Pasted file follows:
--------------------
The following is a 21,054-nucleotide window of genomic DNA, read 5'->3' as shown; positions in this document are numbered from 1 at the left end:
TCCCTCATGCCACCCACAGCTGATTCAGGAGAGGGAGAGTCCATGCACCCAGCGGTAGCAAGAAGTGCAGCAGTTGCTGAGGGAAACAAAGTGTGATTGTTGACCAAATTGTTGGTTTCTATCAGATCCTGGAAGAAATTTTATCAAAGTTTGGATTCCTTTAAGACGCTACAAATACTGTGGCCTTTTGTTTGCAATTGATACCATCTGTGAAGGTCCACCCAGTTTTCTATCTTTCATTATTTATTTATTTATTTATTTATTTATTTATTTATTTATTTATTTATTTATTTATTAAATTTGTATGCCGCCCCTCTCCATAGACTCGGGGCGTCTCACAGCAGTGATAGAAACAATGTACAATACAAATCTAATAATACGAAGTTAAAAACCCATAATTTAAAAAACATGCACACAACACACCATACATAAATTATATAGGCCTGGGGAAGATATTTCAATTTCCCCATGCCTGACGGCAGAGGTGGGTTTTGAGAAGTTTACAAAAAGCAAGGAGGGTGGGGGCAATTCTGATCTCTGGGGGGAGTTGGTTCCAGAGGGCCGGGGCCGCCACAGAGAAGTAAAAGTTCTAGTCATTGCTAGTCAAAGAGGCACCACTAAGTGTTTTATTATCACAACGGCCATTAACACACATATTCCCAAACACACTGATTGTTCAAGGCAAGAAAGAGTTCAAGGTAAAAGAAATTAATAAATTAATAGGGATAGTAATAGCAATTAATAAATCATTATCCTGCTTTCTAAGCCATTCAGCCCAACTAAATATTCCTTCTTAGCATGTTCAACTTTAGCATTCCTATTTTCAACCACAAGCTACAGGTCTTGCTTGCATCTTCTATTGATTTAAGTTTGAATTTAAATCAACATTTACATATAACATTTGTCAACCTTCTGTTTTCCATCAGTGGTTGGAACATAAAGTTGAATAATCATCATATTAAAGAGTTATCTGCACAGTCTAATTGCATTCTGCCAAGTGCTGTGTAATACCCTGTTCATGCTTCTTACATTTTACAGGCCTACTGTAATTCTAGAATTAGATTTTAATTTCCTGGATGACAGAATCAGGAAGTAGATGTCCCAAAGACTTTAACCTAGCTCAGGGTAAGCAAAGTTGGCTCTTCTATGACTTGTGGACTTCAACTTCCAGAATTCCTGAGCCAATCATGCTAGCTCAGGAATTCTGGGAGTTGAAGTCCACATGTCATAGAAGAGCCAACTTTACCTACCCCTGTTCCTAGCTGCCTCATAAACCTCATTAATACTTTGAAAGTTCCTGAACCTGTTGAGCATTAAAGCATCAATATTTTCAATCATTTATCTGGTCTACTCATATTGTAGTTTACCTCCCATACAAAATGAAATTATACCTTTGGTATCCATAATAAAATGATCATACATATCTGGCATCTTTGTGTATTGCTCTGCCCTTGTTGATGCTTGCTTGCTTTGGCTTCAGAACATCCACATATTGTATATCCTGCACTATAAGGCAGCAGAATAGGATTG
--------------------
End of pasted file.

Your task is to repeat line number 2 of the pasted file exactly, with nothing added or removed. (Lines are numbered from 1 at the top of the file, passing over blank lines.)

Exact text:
TCCCTCATGCCACCCACAGCTGATTCAGGAGAGGGAGAGTCCATGCACCCAGCGGTAGCAAGAAGTGCAGCAGTTGCTGAGGGAAACAAAGTGTGATTGTTGACCAAATTGTTGGTTTCTATCAGATCCTGGAAGAAATTTTATCAAAGTTTGGATTCCTTTAAGACGCTACAAATACTGTGGCCTTTTGTTTGCAATTGATACCATCTGTGAAGGTCCACCCAGTTTTCTATCTTTCATTATTTATTTATTTATTTATTTATTTATTTATTTATTTATTTATTTATTTATTTATTAAATTTGTATGCCGCCCCTCTCCATAGACTCGGGGCGTCTCACAGCAGTGATAGAAACAATGTACAATACAAATCTAATAATACGAAGTTAAAAACCCATAATTTAAAAAACATGCACACAACACACCATACATAAATTATATAGGCCTGGGGAAGATATTTCAATTTCCCCATGCCTGACGGCAGAGGTGGGTTTTGAGAAGTTTACAAAAAGCAAGGAGGGTGGGGGCAATTCTGATCTCTGGGGGGAGTTGGTTCCAGAGGGCCGGGGCCGCCACAGAGAAGTAAAAGTTCTAGTCATTGCTAGTCAAAGAGGCACCACTAAGTGTTTTATTATCACAACGGCCATTAACACACATATTCCCAAACACACTGATTGTTCAAGGCAAGAAAGAGTTCAAGGTAAAAGAAATTAATAAATTAATAGGGATAGTAATAGCAATTAATAAATCATTATCCTGCTTTCTAAGCCATTCAGCCCAACTAAATATTCCTTCTTAGCATGTTCAACTTTAGCATTCCTATTTTCAACCACAAGCTACAGGTCTTGCTTGCATCTTCTATTGATTTAAGTTTGAATTTAAATCAACATTTACATATAACATTTGTCAACCTTCTGTTTTCCATCAGTGGTTGGAACATAAAGTTGAATAATCATCATATTAAAGAGTTATCTGCACAGTCTAATTGCATTCTGCCAAGTGCTGTGTAATACCCTGTTCATGCTTCTTACATTTTACAGGCCTACTGTAATTCTAGAATTAGATTTTAATTTCCTGGATGACAGAATCAGGAAGTAGATGTCCCAAAGACTTTAACCTAGCTCAGGGTAAGCAAAGTTGGCTCTTCTATGACTTGTGGACTTCAACTTCCAGAATTCCTGAGCCAATCATGCTAGCTCAGGAATTCTGGGAGTTGAAGTCCACATGTCATAGAAGAGCCAACTTTACCTACCCCTGTTCCTAGCTGCCTCATAAACCTCATTAATACTTTGAAAGTTCCTGAACCTGTTGAGCATTAAAGCATCAATATTTTCAATCATTTATCTGGTCTACTCATATTGTAGTTTACCTCCCATACAAAATGAAATTATACCTTTGGTATCCATAATAAAATGATCATACATATCTGGCATCTTTGTGTATTGCTCTGCCCTTGTTGATGCTTGCTTGCTTTGGCTTCAGAACATCCACATATTGTATATCCTGCACTATAAGGCAGCAGAATAGGATTG